Comparative respiratory physiology: the fundamental mechanisms and the functional designs of the gas exchangers
John N Maina
Department of Zoology, University of Johannesburg, Johannesburg, South Africa
Abstract: Acquisition of molecular oxygen (O2) from the external fluid media (water and air) and the discharge of carbon dioxide (CO2) into the same milieu is the primary role of respiration. The functional designs of gas exchangers have been considerably determined by the laws of physics which govern the properties and the flux of gases and the physicochemical properties of the respiratory fluid media (water or air and blood). Although the morphologies of gas exchangers differ greatly, certain shared structural and functional features exist. For example, in all cases, the transfer of O2 and CO2 across the water/air–blood (tissue) barriers occurs entirely by passive diffusion along concentration gradients. In the multicellular organisms, gas exchangers have developed either by evagination or invagination. The arrangement, shape, and geometries of the airways and the blood vessels determine the transport and exposure of the respiratory media and, consequently, gas exchange. The thickness of the water/air–blood (tissue) barrier, the respiratory surface area, and volume of pulmonary capillary blood are the foremost structural parameters which determine the diffusing capacity of a gas exchanger for O2. In fish, stratified design of the gills and internal subdivision of the lungs increase the respiratory surface area: the same adaptive property is realized by different means. A surface active phospholipid substance (surfactant) lines the respiratory surface. Adaptive specializations of gas exchangers have developed to meet individual survival needs.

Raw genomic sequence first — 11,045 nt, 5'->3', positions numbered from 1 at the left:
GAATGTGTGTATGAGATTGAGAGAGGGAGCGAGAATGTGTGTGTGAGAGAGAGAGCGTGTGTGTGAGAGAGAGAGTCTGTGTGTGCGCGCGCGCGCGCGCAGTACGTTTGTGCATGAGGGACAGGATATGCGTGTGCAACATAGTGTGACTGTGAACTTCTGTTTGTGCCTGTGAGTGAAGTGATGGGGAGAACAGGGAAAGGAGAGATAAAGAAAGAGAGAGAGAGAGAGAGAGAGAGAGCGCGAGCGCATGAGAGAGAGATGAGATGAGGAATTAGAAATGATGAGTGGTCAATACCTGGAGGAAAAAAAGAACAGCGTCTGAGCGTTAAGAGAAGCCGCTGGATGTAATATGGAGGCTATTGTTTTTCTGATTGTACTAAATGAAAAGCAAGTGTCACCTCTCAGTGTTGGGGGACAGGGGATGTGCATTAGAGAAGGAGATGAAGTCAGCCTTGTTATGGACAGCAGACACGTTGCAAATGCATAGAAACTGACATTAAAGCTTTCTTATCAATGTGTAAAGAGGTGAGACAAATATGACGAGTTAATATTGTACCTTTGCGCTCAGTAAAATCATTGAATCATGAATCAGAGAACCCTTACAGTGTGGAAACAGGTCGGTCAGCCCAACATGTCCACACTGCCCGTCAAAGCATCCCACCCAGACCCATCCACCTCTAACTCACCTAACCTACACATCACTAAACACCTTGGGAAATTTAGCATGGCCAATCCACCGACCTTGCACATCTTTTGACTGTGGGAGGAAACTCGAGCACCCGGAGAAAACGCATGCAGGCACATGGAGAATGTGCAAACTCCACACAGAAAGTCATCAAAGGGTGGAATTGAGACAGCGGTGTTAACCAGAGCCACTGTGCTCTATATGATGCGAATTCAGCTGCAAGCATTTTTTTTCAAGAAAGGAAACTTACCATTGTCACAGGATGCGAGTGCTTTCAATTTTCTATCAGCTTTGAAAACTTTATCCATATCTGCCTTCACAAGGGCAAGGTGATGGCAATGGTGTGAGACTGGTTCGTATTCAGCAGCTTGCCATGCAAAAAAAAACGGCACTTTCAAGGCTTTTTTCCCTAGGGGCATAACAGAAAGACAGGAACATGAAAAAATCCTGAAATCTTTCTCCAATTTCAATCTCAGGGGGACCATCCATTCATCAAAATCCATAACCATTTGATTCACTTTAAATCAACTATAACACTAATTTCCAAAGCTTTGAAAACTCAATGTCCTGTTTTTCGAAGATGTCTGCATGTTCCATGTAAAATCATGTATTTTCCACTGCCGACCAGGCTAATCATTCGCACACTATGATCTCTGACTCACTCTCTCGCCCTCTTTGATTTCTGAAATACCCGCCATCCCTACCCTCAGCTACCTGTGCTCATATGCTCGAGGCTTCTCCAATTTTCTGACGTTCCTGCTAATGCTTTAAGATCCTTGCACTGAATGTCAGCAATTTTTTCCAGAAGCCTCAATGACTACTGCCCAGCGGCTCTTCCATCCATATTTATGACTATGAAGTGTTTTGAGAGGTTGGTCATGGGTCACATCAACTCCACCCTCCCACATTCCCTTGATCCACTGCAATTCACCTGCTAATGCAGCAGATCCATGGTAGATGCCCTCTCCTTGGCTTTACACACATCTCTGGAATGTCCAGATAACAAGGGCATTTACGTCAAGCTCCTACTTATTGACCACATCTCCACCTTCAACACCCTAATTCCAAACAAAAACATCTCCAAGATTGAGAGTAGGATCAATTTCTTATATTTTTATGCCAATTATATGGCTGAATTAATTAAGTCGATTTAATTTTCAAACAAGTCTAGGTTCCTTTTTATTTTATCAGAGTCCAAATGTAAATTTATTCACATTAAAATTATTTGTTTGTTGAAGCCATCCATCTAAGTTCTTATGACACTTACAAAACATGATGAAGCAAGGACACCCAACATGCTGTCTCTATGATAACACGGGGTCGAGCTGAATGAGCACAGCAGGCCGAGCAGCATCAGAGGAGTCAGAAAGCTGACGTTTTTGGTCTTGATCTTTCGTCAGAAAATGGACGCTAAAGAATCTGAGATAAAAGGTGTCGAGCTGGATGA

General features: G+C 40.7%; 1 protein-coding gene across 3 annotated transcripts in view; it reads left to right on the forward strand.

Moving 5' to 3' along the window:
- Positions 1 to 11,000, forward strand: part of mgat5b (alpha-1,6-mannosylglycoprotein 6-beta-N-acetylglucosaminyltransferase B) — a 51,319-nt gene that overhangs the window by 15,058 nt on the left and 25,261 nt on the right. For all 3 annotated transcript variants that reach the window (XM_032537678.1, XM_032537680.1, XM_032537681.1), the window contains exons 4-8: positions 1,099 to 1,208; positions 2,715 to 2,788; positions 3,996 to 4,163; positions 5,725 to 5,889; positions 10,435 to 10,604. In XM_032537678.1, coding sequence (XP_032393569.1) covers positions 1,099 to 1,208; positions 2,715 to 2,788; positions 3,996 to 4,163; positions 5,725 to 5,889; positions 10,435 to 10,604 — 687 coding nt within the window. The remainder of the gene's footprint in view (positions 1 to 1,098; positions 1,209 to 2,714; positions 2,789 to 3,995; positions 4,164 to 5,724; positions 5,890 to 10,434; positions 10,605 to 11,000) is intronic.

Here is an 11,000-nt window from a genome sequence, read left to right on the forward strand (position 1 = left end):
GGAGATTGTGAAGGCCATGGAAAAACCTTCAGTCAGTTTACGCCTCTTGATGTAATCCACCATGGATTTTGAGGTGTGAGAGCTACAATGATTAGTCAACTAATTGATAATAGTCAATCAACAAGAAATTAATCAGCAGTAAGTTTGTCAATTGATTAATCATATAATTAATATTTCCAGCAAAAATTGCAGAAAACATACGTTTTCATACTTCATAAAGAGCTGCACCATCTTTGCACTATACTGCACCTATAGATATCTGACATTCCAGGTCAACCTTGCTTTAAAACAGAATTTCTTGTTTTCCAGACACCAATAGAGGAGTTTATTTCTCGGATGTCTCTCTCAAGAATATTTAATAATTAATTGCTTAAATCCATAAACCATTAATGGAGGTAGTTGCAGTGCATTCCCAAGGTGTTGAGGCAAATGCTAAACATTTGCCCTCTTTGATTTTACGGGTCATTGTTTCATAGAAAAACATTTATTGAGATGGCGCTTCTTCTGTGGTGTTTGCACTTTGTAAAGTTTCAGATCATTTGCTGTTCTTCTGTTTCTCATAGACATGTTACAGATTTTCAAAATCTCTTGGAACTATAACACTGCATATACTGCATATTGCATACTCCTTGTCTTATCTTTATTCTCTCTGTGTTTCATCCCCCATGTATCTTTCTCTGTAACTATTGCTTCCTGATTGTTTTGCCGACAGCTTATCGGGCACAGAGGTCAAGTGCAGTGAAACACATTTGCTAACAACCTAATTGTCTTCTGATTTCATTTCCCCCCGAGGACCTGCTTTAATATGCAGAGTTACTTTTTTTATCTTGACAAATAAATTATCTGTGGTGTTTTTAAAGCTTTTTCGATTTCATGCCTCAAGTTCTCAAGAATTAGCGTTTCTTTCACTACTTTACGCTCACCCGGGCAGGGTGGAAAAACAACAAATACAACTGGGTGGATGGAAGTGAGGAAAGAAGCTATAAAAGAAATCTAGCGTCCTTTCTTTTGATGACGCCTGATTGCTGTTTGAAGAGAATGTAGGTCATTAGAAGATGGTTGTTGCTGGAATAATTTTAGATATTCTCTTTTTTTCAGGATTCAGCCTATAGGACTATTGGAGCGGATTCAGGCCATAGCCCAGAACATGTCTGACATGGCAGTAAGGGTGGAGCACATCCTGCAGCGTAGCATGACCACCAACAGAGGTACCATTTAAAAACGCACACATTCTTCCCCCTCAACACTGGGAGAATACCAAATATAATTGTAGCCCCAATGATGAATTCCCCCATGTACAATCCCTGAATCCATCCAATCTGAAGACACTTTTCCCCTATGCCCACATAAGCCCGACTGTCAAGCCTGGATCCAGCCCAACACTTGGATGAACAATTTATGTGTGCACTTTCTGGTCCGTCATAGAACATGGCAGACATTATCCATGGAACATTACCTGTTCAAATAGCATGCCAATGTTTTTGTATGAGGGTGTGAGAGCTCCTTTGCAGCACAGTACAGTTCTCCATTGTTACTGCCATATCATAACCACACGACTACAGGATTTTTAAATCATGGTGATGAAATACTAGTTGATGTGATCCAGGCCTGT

Keywords: gas exchanger, oxygen, respiration, carbon dioxide, diffusing capacity
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